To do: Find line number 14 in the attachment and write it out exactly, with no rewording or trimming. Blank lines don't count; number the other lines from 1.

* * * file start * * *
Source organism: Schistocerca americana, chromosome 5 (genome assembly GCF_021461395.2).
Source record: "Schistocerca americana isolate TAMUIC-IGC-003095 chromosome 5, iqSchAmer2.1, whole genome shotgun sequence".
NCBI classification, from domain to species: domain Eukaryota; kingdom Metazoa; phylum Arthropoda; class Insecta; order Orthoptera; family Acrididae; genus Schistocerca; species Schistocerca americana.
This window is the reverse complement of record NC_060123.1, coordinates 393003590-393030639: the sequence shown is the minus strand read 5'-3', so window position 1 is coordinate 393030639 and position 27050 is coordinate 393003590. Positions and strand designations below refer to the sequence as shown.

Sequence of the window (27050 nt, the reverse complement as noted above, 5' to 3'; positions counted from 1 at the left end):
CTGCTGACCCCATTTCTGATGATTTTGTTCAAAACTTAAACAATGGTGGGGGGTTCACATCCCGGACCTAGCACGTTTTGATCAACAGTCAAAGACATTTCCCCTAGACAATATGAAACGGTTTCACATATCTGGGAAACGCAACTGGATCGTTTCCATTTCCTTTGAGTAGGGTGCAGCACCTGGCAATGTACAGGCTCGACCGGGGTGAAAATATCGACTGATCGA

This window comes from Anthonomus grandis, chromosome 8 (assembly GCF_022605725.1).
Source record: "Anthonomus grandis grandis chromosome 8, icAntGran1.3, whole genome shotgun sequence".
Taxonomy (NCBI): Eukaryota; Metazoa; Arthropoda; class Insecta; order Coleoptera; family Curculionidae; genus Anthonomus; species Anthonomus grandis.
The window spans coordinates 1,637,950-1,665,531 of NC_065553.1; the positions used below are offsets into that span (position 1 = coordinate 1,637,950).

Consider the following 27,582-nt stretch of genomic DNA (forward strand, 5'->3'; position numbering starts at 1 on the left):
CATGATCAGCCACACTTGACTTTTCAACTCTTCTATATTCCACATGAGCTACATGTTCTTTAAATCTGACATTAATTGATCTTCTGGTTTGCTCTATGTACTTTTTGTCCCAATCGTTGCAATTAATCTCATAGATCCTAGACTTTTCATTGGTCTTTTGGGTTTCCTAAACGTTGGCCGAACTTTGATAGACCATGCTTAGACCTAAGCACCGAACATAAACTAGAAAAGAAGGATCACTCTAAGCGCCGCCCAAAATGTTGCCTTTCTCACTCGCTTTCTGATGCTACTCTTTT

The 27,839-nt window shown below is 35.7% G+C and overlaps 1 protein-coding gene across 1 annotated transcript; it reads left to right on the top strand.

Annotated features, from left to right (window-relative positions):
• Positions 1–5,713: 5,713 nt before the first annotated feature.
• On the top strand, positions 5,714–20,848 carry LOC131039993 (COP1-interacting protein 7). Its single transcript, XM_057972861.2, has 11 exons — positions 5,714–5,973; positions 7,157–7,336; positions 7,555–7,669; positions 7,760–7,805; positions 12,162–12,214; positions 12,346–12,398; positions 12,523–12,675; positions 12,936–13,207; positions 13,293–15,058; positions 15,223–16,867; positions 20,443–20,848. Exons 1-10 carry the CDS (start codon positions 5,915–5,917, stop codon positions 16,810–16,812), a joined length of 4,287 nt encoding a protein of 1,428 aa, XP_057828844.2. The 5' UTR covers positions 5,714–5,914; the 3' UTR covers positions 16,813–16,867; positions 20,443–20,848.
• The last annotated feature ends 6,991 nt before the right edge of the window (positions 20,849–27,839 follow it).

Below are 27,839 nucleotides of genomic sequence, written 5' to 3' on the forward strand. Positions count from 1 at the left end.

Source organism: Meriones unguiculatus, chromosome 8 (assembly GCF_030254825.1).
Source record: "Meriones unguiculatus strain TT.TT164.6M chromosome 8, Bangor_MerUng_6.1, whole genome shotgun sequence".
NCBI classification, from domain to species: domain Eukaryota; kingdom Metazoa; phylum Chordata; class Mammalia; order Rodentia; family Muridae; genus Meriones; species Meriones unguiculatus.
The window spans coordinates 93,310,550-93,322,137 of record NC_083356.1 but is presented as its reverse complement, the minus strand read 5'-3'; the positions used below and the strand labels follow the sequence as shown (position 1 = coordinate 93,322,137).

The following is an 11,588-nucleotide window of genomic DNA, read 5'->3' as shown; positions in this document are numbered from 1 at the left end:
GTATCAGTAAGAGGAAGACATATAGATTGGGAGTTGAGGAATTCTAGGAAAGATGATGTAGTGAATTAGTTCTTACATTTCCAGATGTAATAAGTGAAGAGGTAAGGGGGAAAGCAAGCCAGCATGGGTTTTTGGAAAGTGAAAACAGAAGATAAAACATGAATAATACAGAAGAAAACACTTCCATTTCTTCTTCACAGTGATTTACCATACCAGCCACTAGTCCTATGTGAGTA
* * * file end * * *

Annotated features, from left to right (window-relative positions):